This precedent forecloses AC's argument that the Board exceeded its statutory authority when it reconsidered its final written decision and addressed non-instituted Ground 3. Indeed, it would have violated the statutory scheme had the Board not done so. See PGS Geophysical AS v. Iancu, 891 F.3d 1354, 1360 (Fed. Cir. 2018) ("Equal treatment of claims and grounds for institution purposes has pervasive support in SAS."). Contrary to AC's arguments, see Appellant's Br. 49-53, neither § 314(b)'s timing requirements nor § 314(d)'s limits on appealability alter the Board's statutory obligation to rule on all claims and grounds presented in the petition. See SAS, 138 S. Ct. at 1356 (explaining that an IPR must "proceed '[i]n accordance with' or 'in conformance to' the petition" (second alteration in original) (quoting Pursuant, Oxford English Dictionary (3d ed. 2007), http://www.oed.com/view/Entry/155073)).
We recognize that SAS did not displace the Board's responsibility to comply with due process. We have explained that due process dictates that parties before the Board must receive adequate notice of the issues the Board will decide as well as an opportunity to be heard on those issues. See Genzyme Therapeutic Prods. Ltd. P'ship v. Biomarin Pharm. Inc., 825 F.3d 1360, 1367-68 (Fed. Cir. 2016).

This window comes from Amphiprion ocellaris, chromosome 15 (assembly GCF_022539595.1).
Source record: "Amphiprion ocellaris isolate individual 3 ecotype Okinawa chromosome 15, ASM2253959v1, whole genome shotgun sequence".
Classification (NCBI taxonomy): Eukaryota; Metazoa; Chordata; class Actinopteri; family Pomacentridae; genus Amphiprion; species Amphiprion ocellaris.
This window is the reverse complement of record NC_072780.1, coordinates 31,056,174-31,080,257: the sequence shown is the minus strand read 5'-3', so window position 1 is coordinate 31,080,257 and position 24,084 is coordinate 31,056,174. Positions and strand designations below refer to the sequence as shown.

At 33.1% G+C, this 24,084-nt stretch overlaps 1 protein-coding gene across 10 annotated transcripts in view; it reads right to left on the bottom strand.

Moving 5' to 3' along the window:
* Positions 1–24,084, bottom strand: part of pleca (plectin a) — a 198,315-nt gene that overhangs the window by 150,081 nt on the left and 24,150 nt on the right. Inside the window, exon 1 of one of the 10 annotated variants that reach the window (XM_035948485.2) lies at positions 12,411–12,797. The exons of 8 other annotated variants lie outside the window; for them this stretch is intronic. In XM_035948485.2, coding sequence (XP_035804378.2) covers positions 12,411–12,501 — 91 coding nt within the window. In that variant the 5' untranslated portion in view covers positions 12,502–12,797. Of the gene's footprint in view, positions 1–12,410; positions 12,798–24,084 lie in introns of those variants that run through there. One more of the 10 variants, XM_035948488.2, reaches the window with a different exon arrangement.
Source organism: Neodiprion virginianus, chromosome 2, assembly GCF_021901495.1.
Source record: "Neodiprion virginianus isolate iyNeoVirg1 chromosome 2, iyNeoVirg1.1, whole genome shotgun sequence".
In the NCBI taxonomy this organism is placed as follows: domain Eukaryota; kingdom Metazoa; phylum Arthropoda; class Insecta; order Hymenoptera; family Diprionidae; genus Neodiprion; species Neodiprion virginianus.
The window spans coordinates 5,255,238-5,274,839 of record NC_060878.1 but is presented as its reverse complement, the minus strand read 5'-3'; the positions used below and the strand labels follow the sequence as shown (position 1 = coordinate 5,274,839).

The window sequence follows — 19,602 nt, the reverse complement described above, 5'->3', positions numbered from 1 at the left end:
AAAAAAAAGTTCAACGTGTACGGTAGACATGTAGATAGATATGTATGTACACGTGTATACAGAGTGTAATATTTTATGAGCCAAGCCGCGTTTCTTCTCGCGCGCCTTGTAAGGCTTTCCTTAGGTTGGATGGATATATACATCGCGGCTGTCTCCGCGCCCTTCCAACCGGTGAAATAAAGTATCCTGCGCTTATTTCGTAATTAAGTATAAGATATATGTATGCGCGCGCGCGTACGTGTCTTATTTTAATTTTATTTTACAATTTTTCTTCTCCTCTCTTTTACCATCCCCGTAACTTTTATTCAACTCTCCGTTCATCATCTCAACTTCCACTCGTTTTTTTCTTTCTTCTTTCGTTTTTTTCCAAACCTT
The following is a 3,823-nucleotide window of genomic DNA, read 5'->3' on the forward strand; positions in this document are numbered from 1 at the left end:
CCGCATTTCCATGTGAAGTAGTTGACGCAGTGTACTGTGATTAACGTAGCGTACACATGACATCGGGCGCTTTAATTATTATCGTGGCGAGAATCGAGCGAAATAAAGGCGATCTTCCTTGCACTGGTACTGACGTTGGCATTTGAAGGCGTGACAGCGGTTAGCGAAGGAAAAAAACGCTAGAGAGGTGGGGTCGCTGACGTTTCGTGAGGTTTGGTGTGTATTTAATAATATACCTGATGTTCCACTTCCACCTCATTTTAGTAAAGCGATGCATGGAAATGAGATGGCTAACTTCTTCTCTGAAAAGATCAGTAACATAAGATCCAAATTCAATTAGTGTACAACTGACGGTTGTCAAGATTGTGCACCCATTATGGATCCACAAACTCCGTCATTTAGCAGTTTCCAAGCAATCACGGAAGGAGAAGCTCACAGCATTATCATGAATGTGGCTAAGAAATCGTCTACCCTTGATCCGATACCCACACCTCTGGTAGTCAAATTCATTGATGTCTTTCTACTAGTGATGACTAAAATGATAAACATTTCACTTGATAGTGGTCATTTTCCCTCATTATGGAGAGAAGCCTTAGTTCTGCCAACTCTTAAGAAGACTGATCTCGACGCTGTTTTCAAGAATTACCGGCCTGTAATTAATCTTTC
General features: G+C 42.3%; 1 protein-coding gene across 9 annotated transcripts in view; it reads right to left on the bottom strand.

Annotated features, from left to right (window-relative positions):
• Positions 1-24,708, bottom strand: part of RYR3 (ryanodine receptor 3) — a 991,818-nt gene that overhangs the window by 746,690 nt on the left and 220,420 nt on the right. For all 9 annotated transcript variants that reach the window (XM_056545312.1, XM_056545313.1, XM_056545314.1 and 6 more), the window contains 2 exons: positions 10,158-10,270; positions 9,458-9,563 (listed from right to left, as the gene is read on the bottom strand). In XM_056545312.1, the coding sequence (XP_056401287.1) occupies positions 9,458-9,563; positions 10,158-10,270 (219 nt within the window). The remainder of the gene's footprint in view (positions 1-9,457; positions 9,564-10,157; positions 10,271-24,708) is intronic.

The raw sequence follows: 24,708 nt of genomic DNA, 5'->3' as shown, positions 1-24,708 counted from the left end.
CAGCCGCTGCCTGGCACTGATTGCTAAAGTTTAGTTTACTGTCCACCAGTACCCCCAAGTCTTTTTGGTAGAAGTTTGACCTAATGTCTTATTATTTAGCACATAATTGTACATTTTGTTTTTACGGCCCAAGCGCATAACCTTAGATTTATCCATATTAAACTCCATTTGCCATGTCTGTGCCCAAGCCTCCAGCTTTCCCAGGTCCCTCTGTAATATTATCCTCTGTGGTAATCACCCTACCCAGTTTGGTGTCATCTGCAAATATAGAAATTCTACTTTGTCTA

No due process violation occurred here. As AC admits, after the Board decided to accept Amazon's rehearing request and consider Ground 3, it permitted AC to take discovery and submit additional briefing and evidence on that ground. Though AC did not receive a hearing specific to Ground 3, it never requested one. Had AC desired a hearing, it should have made a request before the Board. See, e.g., Intellectual Ventures II LLC v. Ericsson Inc., 686 F. App'x 900, 905-06 (Fed. Cir. 2017) (finding no due process violation where party had notice and an opportunity to be heard and failed to request surreply or rehearing to address issue).